Impact of ageing population 'exaggerated' Walsall Safeguarding Adults Board website. 2013
    Article on www.wsapb.co.uk titled "Impact of ageing population 'exaggerated" is dedicated to John MacInnes and Jeroen Spijker's BMJ article. Their article argues that the idea that dependent older people represent a great demographic challenge of our age is exaggerated as current measurements wrongly assume that all people that have reached state pension age are dependent. In addition, female and older workers' labour force participation can still be increased, which would lessen the financial burden of those who sustain the elderly.

    Population Aging Crisis May Have Been Overestimated Pri-med website. 2013
    Article on www.pri-med.com titled "Population Aging Crisis May Have Been Overestimated" is dedicated to John MacInnes and Jeroen Spijker's BMJ article. Their article argues that the idea that dependent older people represent a great demographic challenge of our age is exaggerated as current measurements wrongly assume that all people that have reached state pension age are dependent. In addition, female and older workers' labour force participation can still be increased, which would lessen the financial burden of those who sustain the elderly.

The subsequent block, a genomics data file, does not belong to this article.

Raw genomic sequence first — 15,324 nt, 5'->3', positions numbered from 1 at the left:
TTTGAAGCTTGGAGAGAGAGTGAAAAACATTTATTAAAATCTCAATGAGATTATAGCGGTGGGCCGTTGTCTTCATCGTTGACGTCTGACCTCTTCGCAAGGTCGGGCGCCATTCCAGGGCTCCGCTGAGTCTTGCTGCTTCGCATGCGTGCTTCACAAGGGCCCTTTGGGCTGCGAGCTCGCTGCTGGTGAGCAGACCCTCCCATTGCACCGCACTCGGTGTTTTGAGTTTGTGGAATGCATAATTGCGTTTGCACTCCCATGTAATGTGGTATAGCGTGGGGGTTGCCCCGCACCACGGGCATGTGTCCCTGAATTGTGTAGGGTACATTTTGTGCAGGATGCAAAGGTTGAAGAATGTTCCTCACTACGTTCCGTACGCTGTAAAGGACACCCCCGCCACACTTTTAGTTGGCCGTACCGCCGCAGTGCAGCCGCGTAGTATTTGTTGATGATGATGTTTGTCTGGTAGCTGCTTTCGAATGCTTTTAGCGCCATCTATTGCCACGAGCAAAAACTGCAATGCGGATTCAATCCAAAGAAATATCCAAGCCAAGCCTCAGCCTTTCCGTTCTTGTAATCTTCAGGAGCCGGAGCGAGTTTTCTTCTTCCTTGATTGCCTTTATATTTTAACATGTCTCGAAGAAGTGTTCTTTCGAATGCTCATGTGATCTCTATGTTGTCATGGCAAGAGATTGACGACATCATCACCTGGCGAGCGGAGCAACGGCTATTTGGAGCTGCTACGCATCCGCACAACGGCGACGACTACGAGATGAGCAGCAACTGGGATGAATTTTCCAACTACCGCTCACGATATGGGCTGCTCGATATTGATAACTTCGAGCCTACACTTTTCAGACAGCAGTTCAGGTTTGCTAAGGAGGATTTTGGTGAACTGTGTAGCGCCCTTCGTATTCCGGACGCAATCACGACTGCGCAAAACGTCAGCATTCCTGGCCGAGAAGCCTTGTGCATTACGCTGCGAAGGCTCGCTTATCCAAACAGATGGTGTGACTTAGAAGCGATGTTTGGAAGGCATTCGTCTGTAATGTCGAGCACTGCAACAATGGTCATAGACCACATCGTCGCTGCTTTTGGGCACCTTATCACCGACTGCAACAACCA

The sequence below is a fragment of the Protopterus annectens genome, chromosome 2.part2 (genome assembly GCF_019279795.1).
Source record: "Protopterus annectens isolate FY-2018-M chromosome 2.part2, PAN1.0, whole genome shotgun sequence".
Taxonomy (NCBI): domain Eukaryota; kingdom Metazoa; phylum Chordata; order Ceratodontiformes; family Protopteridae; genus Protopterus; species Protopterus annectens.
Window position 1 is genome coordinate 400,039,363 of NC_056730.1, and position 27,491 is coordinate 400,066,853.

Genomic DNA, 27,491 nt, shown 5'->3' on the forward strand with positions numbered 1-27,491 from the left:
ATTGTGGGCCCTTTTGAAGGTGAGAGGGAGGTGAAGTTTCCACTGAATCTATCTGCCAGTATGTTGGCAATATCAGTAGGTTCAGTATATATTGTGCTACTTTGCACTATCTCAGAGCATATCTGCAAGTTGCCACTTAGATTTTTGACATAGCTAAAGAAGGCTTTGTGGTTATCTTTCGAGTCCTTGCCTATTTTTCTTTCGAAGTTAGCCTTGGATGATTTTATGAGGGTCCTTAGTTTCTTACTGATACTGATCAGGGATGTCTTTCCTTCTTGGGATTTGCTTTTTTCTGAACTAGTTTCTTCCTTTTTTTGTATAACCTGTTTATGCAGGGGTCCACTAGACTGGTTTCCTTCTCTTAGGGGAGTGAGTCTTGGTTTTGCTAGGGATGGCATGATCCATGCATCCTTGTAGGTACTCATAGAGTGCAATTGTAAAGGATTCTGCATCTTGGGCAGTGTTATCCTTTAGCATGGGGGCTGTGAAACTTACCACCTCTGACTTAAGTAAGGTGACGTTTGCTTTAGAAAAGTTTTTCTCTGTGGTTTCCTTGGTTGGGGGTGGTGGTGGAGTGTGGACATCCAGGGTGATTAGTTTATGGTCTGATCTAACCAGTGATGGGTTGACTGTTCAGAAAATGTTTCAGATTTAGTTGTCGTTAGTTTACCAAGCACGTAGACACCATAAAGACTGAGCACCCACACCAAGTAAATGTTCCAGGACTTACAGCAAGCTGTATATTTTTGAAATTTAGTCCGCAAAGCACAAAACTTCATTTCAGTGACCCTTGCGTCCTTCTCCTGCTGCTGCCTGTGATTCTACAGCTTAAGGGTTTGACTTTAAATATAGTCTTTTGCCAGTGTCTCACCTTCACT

Impact of ageing population 'exaggerated' Age UK website. 2013
    Article on www.ageuk.org.uk titled "Impact of ageing population 'exaggerated'" is dedicated to John MacInnes and Jeroen Spijker's BMJ article. Their article argues that the idea that dependent older people represent a great demographic challenge of our age is exaggerated as current measurements wrongly assume that all people that have reached state pension age are dependent. In addition, female and older workers' labour force participation can still be increased, which would lessen the financial burden of those who sustain the elderly.